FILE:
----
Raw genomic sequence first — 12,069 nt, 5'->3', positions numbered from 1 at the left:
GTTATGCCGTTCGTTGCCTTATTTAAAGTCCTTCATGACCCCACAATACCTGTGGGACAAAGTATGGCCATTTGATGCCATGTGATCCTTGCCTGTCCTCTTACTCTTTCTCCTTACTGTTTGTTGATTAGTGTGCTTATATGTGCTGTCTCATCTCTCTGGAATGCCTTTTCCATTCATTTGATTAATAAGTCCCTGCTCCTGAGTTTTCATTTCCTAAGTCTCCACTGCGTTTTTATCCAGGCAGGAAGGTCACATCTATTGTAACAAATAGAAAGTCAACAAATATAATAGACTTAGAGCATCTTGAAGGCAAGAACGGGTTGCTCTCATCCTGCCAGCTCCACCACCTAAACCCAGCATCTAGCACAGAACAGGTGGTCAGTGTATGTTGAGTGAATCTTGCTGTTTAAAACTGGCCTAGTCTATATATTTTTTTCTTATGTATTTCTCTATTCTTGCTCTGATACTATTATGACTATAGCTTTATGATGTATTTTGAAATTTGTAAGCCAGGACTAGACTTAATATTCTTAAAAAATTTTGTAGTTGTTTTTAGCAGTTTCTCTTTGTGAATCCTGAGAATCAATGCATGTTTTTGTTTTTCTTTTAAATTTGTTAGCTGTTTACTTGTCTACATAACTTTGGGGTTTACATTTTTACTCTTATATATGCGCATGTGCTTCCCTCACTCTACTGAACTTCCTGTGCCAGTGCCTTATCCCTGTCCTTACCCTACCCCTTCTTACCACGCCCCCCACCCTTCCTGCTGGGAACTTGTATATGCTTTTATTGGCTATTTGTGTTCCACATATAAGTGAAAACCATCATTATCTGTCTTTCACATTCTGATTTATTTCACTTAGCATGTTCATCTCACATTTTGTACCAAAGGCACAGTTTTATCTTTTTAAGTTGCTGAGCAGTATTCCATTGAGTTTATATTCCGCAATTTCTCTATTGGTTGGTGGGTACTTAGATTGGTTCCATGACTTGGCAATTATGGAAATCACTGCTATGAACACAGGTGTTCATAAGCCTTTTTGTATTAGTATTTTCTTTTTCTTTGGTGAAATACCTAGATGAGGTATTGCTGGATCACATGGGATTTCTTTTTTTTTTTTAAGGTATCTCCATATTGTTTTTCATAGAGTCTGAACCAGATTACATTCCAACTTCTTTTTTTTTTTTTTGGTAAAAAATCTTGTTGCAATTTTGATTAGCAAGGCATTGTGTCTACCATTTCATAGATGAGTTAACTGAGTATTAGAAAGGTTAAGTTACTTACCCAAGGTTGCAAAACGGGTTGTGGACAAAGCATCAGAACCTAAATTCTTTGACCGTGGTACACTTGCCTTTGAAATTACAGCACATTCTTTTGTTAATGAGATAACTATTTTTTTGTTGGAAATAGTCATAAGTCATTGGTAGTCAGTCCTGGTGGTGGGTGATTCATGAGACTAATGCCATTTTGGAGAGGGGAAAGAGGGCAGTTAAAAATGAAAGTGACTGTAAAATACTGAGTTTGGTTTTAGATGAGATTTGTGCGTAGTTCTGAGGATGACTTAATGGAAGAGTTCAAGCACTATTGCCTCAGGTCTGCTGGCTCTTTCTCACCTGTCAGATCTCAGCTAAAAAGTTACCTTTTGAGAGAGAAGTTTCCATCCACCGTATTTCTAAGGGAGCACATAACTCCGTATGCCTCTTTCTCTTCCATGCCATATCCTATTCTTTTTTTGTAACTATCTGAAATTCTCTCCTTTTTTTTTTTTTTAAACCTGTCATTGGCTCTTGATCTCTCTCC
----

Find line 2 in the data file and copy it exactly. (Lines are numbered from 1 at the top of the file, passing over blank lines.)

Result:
GTTATGCCGTTCGTTGCCTTATTTAAAGTCCTTCATGACCCCACAATACCTGTGGGACAAAGTATGGCCATTTGATGCCATGTGATCCTTGCCTGTCCTCTTACTCTTTCTCCTTACTGTTTGTTGATTAGTGTGCTTATATGTGCTGTCTCATCTCTCTGGAATGCCTTTTCCATTCATTTGATTAATAAGTCCCTGCTCCTGAGTTTTCATTTCCTAAGTCTCCACTGCGTTTTTATCCAGGCAGGAAGGTCACATCTATTGTAACAAATAGAAAGTCAACAAATATAATAGACTTAGAGCATCTTGAAGGCAAGAACGGGTTGCTCTCATCCTGCCAGCTCCACCACCTAAACCCAGCATCTAGCACAGAACAGGTGGTCAGTGTATGTTGAGTGAATCTTGCTGTTTAAAACTGGCCTAGTCTATATATTTTTTTCTTATGTATTTCTCTATTCTTGCTCTGATACTATTATGACTATAGCTTTATGATGTATTTTGAAATTTGTAAGCCAGGACTAGACTTAATATTCTTAAAAAATTTTGTAGTTGTTTTTAGCAGTTTCTCTTTGTGAATCCTGAGAATCAATGCATGTTTTTGTTTTTCTTTTAAATTTGTTAGCTGTTTACTTGTCTACATAACTTTGGGGTTTACATTTTTACTCTTATATATGCGCATGTGCTTCCCTCACTCTACTGAACTTCCTGTGCCAGTGCCTTATCCCTGTCCTTACCCTACCCCTTCTTACCACGCCCCCCACCCTTCCTGCTGGGAACTTGTATATGCTTTTATTGGCTATTTGTGTTCCACATATAAGTGAAAACCATCATTATCTGTCTTTCACATTCTGATTTATTTCACTTAGCATGTTCATCTCACATTTTGTACCAAAGGCACAGTTTTATCTTTTTAAGTTGCTGAGCAGTATTCCATTGAGTTTATATTCCGCAATTTCTCTATTGGTTGGTGGGTACTTAGATTGGTTCCATGACTTGGCAATTATGGAAATCACTGCTATGAACACAGGTGTTCATAAGCCTTTTTGTATTAGTATTTTCTTTTTCTTTGGTGAAATACCTAGATGAGGTATTGCTGGATCACATGGGATTTCTTTTTTTTTTTTAAGGTATCTCCATATTGTTTTTCATAGAGTCTGAACCAGATTACATTCCAACTTCTTTTTTTTTTTTTTGGTAAAAAATCTTGTTGCAATTTTGATTAGCAAGGCATTGTGTCTACCATTTCATAGATGAGTTAACTGAGTATTAGAAAGGTTAAGTTACTTACCCAAGGTTGCAAAACGGGTTGTGGACAAAGCATCAGAACCTAAATTCTTTGACCGTGGTACACTTGCCTTTGAAATTACAGCACATTCTTTTGTTAATGAGATAACTATTTTTTTGTTGGAAATAGTCATAAGTCATTGGTAGTCAGTCCTGGTGGTGGGTGATTCATGAGACTAATGCCATTTTGGAGAGGGGAAAGAGGGCAGTTAAAAATGAAAGTGACTGTAAAATACTGAGTTTGGTTTTAGATGAGATTTGTGCGTAGTTCTGAGGATGACTTAATGGAAGAGTTCAAGCACTATTGCCTCAGGTCTGCTGGCTCTTTCTCACCTGTCAGATCTCAGCTAAAAAGTTACCTTTTGAGAGAGAAGTTTCCATCCACCGTATTTCTAAGGGAGCACATAACTCCGTATGCCTCTTTCTCTTCCATGCCATATCCTATTCTTTTTTTGTAACTATCTGAAATTCTCTCCTTTTTTTTTTTTTTAAACCTGTCATTGGCTCTTGATCTCTCTCC